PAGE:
After spending Sunday night in Cantho, we awoke early Monday morning in order to go by water taxi to the biggest floating market in the Mekong delta at Cai Rang on a tributary of the Mekong River.
The sun had just risen,…
… but the market was already bustling and every mooring was occupied.
These vendors are middlemen, buying from farmers and selling to wholesalers. They advertise the produce they have available for sale by hanging examples from poles raised high above-deck.
We motored around and past the flotilla in the main channel, then returned through its midst.
Nearly all of these boats, large and small, have a unique engine mounting system. The larger boats have what look like water-cooled car engines with direct-drive shafts turning propellers about 20 behind, capable of being lifted in shallow water and swung around in order to be serviced at both ends.
The smaller boats appear to have air-cooled, specially built engines in the same configuration.
We stopped for fresh pineapple at one vendor who allowed us to climb up onto his roof for a photograph.
There were smaller, rowed boats transiting between the larger boats, transferring produce and collecting harbor fees. Once a vendor has sold his wares, he is required to cast off to be promptly replaced at his mooring by another vendor, licensed by the government for that location.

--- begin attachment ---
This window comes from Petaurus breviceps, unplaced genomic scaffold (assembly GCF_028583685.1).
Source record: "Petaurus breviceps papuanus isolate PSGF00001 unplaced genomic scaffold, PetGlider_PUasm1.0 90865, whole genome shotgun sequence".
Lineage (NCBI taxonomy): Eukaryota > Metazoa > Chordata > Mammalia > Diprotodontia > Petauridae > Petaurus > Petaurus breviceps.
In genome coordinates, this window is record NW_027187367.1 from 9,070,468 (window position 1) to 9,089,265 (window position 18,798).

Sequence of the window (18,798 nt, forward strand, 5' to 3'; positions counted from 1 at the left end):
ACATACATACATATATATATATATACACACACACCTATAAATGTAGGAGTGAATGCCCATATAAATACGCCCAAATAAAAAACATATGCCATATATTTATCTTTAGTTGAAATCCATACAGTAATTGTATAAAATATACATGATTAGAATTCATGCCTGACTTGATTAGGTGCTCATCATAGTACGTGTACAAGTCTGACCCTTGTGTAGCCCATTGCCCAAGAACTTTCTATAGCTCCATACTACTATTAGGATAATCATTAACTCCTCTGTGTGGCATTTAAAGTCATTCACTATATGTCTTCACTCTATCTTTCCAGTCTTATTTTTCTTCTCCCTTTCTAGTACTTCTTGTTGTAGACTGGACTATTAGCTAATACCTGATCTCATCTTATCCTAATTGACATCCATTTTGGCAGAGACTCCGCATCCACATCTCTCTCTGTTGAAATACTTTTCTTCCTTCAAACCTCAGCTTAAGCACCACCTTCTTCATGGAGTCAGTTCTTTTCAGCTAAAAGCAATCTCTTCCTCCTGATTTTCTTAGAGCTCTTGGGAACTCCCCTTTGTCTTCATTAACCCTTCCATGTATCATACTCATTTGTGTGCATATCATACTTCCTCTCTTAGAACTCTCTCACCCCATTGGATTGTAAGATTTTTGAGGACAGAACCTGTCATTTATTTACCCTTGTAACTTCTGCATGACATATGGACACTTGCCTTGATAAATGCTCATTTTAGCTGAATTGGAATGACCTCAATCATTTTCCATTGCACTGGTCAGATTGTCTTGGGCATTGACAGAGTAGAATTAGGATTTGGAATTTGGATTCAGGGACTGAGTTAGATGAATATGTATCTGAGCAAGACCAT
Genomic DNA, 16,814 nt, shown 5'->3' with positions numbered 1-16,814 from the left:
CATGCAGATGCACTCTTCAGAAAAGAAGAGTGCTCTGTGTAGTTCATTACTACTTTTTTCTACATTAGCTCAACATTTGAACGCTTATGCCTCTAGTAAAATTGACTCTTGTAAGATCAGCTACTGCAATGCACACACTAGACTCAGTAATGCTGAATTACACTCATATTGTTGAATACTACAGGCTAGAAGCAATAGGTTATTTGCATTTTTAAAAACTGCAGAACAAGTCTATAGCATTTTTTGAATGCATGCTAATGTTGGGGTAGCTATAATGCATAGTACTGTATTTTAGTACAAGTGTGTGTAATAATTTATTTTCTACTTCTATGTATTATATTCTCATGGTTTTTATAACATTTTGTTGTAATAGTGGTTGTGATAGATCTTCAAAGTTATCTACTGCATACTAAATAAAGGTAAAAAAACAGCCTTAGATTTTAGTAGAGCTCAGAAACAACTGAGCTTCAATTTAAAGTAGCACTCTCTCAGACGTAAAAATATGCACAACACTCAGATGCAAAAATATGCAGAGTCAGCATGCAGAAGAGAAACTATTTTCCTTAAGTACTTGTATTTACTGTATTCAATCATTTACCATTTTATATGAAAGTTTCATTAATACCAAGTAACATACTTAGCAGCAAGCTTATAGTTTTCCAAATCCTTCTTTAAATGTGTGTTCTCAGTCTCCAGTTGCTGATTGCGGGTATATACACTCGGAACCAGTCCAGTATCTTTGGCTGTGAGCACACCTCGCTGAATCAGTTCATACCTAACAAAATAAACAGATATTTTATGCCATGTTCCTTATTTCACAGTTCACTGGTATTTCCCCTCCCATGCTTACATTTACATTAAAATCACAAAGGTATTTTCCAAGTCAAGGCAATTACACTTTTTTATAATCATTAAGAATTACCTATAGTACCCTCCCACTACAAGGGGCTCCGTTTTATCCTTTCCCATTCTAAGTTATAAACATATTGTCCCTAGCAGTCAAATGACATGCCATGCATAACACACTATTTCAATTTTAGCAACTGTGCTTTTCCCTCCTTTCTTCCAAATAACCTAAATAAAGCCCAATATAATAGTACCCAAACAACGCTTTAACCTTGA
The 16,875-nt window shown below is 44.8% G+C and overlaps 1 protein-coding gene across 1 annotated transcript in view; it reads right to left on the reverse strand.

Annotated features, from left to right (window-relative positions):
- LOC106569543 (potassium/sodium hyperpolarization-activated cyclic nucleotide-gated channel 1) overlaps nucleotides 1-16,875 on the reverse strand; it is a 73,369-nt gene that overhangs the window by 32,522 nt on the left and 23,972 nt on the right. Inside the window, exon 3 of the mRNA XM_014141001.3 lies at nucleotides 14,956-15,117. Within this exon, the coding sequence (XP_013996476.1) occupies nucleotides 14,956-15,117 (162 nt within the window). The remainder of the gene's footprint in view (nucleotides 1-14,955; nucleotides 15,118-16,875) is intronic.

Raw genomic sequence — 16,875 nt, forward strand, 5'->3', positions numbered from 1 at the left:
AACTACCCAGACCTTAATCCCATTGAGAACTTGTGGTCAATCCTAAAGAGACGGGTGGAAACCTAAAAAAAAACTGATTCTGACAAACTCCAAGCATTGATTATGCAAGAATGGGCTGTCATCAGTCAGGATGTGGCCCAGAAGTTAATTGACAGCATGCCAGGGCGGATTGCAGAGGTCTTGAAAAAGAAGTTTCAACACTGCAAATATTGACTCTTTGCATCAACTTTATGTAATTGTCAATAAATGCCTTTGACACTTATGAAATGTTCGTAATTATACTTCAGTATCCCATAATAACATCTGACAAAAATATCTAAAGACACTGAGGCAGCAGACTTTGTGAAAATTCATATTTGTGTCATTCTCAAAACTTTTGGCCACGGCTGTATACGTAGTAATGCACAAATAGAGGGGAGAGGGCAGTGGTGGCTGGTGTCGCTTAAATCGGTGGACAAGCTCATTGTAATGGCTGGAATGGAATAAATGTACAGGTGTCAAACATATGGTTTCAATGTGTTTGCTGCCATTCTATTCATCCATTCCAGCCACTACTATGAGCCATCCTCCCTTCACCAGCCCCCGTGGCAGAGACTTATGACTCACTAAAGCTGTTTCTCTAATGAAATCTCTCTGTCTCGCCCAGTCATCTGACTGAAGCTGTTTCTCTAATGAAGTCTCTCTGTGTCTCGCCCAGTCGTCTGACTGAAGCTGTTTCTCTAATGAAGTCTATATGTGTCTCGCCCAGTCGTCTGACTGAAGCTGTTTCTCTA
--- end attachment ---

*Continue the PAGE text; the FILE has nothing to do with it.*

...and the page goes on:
What a great way to start the day.
We made one last stop before returning to our embarkation point to see a rice noodle factory. The process for making rice noodles is the same as that used by Mrs. Three to make rice paper, but on a much bigger scale and with the addition of the machine that converts the rice paper into noodles, shown, below.
Back on land, we stopped at the Bihn Thuy Ancient House, a well preserved home from the French Colonial period, still in the same family ownership after six generations. Here we all are inside the house with its current resident.
A final stop at the Vinh Trang Pagoda with its huge Laughing Buddha.
Although temples and pagodas are both houses of worship in Vietnam, temples are informal and we have been able to simple walk in and explore like at any other site of interest. Pagodas, on the other hand, are more formal and solemn; they are the residences of (in this case) Buddhist monks; shoes must be removed before entry and dress and decorum is more reserved. Here’s the inner courtyard of the Vinh Trang Pagoda.
Day is done. Back to Saigon.